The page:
Welcome to Wick

For just short of 500 years Wick was the administrative centre of Caithness, the most northerly county in mainland Scotland. The county has an area of about 618 square miles: bounded in the north by the Pentland Firth, to southwest by the county of Sutherland, and to the southeast by the North Sea. It is an area famed for its dramatic coastline and sea cliffs. Wick lies on the east coast, fifteen miles south of John O'Groats. What is known today as Wick is actually two villages which have grown together: Pulteneytown on the southern bank of the River Wick and Wick itself, on the northern bank. While Pulteneytown is the centre of the fishing trade, Wick, with some fine Victorian buildings, is like a little Aberdeen.

While Caithness has been continually settled for over eight thousand years, the origins of the town of Wick seem considerably more recent. The name Wick, derived from ‘Vik', Old Norse for ‘bay', tells of the settlements origins. It was in the 8th and 9th centuries the Vikings began arriving in Scotland, first as raiders and later as settlers. In the centuries that followed the Vikings began using Wick's bay as a harbour for their trading vessels and longships. In the 12th century Old Wick Castle was built for the Norse Earl of Caithness, Haraald Madasson. While these earls ruled from Orkney, the fortress was most likely the primary mainland seat of Madasson and his progenitors. Sitting on a narrow spit of rock just south of today's town, surrounded by sheer cliffs and defensive ditches which cut it off from the mainland, Old Wick Castle is amongst the earliest surviving keeps in Scotland. Today the ruins of the castle are known affectionately as the ‘Old Man of Wick'.

In the 13th century the Vikings were ousted from Scotland and the keep fell into the hands of a succession of Scottish families ruling Caithness as vassals of the Kings of Scotland. It was a stronghold of Sir Reginald de Cheyne until his death in 1345 when it passed to the Earl of Sutherland by virtue of the marriage between Nicholas Sutherland of Duffus to Cheyne's daughter. Then to the Lords Oliphant, who were given the charge of using it to protect the town from continual attack, mainly from the Sinclairs and Gunns. 'Oliphant's Leap' commemorates the spot where the Lord of Oliphant who, being pursued by Sinclairs did not have time to blow his horn to have the drawbridge lowered, was forced to leap the defensive chasm on horseback to safety in the stronghold. In the 15th century, the Sinclairs eventually took the castle and town after an eight day siege in which Lord Oliphant's supporters surrendered due to lack of food and water. The castle was then sold on to the Campbells, who sold it on to Dunbars who in the end abandoned it to ruin in 1910.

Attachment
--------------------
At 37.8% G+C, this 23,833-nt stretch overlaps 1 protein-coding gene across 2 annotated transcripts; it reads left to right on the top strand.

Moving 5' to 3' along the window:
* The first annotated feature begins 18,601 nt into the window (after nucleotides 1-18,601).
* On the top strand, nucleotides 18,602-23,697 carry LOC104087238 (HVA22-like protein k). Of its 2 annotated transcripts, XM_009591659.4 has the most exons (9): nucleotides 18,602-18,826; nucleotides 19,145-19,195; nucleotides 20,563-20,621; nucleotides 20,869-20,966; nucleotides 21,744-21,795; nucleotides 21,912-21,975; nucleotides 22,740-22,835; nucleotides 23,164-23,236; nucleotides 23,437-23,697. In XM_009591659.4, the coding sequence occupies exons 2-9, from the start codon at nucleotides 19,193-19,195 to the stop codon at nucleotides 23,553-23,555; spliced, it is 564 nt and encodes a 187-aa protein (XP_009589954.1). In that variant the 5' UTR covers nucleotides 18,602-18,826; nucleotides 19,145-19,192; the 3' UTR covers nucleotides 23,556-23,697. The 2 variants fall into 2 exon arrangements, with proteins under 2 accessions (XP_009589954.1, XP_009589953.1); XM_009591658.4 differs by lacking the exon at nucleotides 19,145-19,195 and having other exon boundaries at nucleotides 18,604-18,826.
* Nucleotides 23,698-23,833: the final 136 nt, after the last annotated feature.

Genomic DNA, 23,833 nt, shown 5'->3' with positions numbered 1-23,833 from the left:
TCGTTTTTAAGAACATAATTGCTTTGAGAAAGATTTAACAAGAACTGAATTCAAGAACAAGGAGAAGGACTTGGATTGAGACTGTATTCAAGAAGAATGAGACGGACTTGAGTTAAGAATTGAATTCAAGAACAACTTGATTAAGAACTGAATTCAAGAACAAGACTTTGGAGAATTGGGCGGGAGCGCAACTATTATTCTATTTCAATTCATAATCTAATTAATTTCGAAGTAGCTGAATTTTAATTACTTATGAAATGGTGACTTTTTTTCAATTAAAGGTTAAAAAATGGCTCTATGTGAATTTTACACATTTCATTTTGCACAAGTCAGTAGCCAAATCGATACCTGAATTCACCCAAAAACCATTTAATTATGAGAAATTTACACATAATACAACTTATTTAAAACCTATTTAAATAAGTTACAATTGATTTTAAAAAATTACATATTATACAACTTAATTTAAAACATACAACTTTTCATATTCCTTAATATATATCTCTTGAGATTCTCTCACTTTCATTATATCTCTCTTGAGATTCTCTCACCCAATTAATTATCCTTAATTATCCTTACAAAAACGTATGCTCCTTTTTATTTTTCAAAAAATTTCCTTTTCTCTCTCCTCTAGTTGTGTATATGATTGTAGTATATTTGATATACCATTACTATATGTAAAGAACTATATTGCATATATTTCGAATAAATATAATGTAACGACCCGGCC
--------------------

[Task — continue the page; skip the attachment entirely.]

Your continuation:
Wick town developed as a fishing community and became a Royal Burgh in 1589. It would not be until two hundred years later when the glory days of Wick's fishing industry arrived. In 1768 Sir John Sinclair tried to promote the town as a centre for the herring fishing industry by building a quay. It was, however, the interest shown in Wick by British Fisheries Society in the 1780s which really helped the town to take off. By the end of the 18th century Wick was a significant port, with around 200 boats based in its harbour. In the early 18th century harbour improvements and the construction of Wick Bridge, connecting for the first time Pulteneytown and Wick (both projects undertaken by Thomas Telford), followed by the building of a further pier in 1831, strengthened the town's position considerably. At its height, in the late 19th century, the harbour had around 1,000 boats operating out of it at any one time, while fishing and related industries employed somewhere in the region of 14,000 local people, making it Europe's largest herring port. Sadly, such intensive fishing could not be sustained; in the early 20th century over fishing had exhausted stocks and Wick fell into decline. By 1940 there were only 30 fishing boats based at Wick, more or less the same number as remain today.

In the 1970s the discovery of North Sea Oil helped to halt the economic decline, although not before the population had fallen to around 8,000. Wick harbour is now used as a base by vessels supplying the offshore oil rigs. The development of Wick Airport has also been stimulated by the oil industry: it has been converted from an old WWII airfield just north of the town. Today Wick is an interesting town with considerable character, some fine buildings and a warm and friendly atmosphere.